3 Surprises (Out of Millions) About What the World Eats

For a fresh view of the world and its food, swipe and click through a new interactive graphic.
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Butchers prepare cuts of pork at a wholesale market in Shanghai, China.


Looking for a way to celebrate World Food Day quietly, without leaving your desk and without busting your diet? Of course you are. Do you think great data, artfully presented, can be as stirring as great poetry?

Then check out What the World Eats, the interactive tour de force our graphics team has just put up on the National Geographic food hub.

It's a look at what and how much the world, and 22 countries in particular, have eaten every year from 1961 through 2011. But it's not a half-century-high stack of Excel spreadsheets. It's more like Angry Birds for data nerds. I just dived into it for an overly long while. Here are a few pearls I surfaced with.

The Chinese already eat more meat than Americans.

Measured in calories, that is. Americans still consume more meat by weight, around 13.5 ounces (381 grams) to nine ounces (254 grams) for the Chinese. But the Chinese eat more meat calories. The reason: They eat more pork than we do—and it's extremely fatty pork. They like it that way.

As China has developed over the past century, its consumption has soared. Beef consumption has been growing lately, but not very fast—it's only around half an ounce per capita per day. The Chinese get two-thirds of their meat calories not just from pork, but specifically from pork fat. (You have to dive a little further into the FAO's vaults for that tidbit.)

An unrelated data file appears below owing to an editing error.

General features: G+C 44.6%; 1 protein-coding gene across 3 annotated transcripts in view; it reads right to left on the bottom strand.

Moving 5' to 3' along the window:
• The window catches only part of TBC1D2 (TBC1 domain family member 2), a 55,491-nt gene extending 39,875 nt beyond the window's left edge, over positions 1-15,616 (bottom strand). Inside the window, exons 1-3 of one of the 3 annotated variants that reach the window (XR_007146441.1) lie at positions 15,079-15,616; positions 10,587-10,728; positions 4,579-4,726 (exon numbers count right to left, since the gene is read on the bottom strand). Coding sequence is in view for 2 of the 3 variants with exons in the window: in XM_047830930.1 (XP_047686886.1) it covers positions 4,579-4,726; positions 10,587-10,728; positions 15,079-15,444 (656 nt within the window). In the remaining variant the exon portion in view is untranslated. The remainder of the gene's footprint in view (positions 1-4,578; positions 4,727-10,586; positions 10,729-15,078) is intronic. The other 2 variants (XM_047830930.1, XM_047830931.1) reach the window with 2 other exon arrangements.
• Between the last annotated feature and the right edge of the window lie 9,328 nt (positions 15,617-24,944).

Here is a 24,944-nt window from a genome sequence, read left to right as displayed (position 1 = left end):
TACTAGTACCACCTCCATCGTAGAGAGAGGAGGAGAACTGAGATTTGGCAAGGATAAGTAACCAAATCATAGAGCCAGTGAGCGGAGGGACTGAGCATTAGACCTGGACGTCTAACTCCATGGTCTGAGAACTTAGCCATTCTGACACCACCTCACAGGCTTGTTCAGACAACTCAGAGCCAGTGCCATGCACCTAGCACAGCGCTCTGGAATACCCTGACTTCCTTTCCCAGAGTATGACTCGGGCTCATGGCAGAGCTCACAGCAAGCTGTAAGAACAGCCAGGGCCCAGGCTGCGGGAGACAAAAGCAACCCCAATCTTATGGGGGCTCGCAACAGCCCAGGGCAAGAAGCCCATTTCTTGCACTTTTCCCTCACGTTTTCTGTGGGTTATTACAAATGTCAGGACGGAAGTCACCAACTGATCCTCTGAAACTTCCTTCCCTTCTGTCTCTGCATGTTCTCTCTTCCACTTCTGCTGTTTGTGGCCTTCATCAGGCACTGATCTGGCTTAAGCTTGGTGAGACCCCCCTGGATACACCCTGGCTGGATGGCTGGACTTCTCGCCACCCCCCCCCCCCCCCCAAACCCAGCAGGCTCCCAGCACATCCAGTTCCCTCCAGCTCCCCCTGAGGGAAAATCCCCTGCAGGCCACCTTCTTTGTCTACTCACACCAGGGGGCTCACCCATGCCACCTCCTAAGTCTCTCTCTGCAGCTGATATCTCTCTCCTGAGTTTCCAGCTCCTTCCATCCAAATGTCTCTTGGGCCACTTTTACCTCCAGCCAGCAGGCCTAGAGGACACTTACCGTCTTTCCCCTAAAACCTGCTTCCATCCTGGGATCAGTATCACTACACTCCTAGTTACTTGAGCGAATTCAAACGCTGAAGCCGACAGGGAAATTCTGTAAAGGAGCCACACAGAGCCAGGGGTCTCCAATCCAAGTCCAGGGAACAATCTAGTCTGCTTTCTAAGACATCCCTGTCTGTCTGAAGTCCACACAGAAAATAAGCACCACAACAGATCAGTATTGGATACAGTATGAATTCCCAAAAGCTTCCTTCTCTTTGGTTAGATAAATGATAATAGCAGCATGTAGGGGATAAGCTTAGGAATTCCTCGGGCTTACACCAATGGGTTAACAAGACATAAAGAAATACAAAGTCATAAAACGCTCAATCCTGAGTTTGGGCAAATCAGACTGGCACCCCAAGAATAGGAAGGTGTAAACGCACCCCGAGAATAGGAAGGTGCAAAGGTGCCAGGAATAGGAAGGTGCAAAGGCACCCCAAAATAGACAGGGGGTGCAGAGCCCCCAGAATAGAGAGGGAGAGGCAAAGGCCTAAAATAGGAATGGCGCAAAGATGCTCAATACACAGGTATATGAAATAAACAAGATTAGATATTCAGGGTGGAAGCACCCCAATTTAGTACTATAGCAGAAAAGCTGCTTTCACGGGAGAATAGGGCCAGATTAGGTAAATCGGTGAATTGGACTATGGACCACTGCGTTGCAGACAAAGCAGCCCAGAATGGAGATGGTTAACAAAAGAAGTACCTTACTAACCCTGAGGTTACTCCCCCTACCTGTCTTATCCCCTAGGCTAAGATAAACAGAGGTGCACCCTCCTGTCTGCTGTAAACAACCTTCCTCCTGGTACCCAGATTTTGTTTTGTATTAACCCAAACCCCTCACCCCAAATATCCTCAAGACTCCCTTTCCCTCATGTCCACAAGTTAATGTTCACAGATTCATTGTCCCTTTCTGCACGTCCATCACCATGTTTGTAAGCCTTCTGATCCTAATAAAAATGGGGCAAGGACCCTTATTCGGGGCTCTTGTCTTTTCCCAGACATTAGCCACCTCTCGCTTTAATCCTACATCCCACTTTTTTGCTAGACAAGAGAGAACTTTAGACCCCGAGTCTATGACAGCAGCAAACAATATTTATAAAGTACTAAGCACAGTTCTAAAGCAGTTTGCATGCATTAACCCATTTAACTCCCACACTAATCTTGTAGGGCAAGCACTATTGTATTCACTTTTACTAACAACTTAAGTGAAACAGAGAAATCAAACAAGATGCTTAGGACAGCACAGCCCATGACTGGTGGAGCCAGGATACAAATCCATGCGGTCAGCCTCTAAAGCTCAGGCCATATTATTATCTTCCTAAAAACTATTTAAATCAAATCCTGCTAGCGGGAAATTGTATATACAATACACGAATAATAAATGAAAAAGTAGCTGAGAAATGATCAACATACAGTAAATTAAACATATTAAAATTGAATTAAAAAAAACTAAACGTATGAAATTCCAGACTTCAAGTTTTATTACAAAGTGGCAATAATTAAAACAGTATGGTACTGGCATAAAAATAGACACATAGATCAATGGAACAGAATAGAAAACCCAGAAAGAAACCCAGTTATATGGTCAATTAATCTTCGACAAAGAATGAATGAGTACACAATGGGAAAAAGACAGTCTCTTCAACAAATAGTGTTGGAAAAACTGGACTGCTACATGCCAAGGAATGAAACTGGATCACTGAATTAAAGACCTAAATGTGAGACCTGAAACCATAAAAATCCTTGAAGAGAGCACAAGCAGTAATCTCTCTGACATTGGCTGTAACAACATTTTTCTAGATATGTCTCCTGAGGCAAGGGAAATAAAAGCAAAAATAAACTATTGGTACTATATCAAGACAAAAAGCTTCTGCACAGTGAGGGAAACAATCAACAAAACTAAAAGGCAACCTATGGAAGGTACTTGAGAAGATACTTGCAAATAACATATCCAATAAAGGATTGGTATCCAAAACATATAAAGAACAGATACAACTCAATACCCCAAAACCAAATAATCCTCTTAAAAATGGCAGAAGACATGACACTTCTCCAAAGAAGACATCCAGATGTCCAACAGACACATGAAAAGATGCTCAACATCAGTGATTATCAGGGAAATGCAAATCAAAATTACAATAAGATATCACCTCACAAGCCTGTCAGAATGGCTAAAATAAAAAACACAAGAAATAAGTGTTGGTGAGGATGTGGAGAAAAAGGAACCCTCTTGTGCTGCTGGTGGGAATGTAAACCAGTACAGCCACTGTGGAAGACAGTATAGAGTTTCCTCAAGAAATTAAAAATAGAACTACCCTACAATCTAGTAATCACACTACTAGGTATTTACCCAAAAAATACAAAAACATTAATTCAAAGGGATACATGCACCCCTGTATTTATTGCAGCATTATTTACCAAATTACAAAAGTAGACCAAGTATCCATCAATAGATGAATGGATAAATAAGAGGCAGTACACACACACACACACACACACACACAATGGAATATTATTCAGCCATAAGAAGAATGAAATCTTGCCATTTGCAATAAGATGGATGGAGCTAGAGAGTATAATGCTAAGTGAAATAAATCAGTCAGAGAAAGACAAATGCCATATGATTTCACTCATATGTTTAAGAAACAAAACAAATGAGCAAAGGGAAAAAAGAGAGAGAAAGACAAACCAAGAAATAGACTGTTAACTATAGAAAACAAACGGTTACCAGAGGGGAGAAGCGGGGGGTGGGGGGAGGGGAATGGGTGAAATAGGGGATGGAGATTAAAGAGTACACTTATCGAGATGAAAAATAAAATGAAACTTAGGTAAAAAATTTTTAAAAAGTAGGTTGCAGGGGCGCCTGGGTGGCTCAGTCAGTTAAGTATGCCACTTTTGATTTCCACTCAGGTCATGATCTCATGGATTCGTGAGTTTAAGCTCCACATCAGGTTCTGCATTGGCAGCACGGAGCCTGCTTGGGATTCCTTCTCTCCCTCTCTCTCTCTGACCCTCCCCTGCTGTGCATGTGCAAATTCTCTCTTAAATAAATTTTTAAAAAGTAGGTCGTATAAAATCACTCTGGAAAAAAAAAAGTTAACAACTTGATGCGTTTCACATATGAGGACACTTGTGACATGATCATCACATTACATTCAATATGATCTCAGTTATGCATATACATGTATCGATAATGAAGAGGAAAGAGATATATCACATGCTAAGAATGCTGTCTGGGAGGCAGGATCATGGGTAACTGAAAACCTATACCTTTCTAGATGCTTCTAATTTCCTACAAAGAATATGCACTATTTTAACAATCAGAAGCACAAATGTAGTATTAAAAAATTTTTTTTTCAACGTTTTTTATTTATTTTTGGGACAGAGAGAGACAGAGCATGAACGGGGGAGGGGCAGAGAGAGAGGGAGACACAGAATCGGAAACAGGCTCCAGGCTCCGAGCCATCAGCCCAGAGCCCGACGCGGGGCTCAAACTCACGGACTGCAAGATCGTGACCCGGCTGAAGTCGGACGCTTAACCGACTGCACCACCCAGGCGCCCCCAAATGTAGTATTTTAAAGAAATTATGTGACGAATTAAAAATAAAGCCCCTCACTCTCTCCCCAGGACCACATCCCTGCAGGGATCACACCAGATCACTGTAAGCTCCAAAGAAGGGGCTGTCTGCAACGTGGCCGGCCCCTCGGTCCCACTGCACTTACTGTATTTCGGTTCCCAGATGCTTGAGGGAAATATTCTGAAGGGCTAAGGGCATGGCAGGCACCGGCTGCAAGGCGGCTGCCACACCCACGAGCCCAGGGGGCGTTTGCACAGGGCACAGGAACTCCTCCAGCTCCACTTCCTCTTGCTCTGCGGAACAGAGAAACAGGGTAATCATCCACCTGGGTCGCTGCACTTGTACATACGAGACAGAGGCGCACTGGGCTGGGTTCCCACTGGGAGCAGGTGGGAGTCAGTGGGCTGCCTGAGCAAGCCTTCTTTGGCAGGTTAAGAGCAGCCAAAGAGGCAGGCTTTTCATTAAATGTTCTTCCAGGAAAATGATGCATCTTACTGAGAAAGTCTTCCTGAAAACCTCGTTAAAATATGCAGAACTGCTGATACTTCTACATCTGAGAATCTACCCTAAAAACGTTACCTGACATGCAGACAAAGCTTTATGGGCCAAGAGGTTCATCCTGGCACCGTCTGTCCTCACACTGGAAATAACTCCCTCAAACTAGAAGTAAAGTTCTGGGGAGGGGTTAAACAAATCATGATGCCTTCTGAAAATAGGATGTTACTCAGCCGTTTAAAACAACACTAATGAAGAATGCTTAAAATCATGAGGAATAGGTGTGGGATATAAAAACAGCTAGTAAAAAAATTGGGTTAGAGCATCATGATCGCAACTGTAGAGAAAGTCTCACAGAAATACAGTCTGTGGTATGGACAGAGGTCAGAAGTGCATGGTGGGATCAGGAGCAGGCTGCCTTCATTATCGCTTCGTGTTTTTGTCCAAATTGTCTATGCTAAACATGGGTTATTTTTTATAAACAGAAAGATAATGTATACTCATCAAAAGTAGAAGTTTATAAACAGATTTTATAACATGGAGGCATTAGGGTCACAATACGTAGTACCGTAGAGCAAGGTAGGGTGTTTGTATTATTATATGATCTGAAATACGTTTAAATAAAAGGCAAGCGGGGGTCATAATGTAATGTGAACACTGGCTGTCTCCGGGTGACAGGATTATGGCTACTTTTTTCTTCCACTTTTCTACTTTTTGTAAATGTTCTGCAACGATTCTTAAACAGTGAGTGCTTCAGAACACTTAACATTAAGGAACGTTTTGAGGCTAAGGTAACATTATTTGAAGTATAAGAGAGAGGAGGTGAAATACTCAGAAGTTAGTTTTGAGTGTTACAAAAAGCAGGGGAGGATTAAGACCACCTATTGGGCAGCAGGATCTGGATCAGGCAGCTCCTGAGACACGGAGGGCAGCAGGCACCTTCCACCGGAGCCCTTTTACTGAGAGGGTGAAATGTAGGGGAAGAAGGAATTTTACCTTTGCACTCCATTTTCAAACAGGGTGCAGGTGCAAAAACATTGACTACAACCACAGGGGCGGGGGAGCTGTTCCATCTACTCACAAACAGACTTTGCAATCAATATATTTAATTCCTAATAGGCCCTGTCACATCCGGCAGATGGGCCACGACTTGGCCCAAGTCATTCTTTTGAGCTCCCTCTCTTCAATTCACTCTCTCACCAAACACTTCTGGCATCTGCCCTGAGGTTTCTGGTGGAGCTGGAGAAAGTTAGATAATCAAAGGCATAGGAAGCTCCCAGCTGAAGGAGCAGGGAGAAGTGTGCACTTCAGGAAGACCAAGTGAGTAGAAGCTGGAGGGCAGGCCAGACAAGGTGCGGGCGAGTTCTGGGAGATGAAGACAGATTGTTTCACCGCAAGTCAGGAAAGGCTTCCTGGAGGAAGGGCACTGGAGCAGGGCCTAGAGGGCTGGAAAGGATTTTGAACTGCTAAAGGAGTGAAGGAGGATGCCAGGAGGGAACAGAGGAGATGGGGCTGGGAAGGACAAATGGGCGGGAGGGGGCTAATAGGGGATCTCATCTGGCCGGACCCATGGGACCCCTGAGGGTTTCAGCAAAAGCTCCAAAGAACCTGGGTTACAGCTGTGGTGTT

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A chef serves up a plate of fried haddock and pommes frites at Republic in Manchester, New Hampshire.


Americans remain world sugar champions—but it's our consumption of vegetable oil that has really ballooned.

Between 1961 and 2011, American daily calorie consumption increased from 2,882 to 3,641. We don't actually eat all that—as Elizabeth Royte reported here a few days ago, we waste close to a third of those calories. And we've actually dropped nearly 200 calories from our diet since 2005. (After we defeated Saddam and before the financial crisis, it seems, we were really pigging out.) Still, a 26 percent increase since 1961 is huge. It just might have something to do with the American obesity epidemic.

But if you think that epidemic is all due to Big Gulps and other sugar bombs, think again. Only 54 of the 759 calories we added since 1961 came from sugar and other sweeteners; we increased our consumption of them only around 10 percent. But we added 425 calories worth of vegetable oil to our daily diet. And the oil in our deep-fat fryers is not even included in that figure.

Are salad bars the source of our obesity? Well, probably not. More data diving is needed to figure that out.

The world produces a lot of food.

OK, that's not so surprising. But the numbers are instructive.

In the last half century, food availability has increased worldwide even more than it has in the U.S., by nearly 31 percent. It's now at 2,870 calories. Japan, a rich country, gets by with only 2,717 calories.

As population booms and climate changes, producing enough food to feed the world will become challenging. But the problem today, as these numbers indicate, is not one of production. It's one of distribution and waste.

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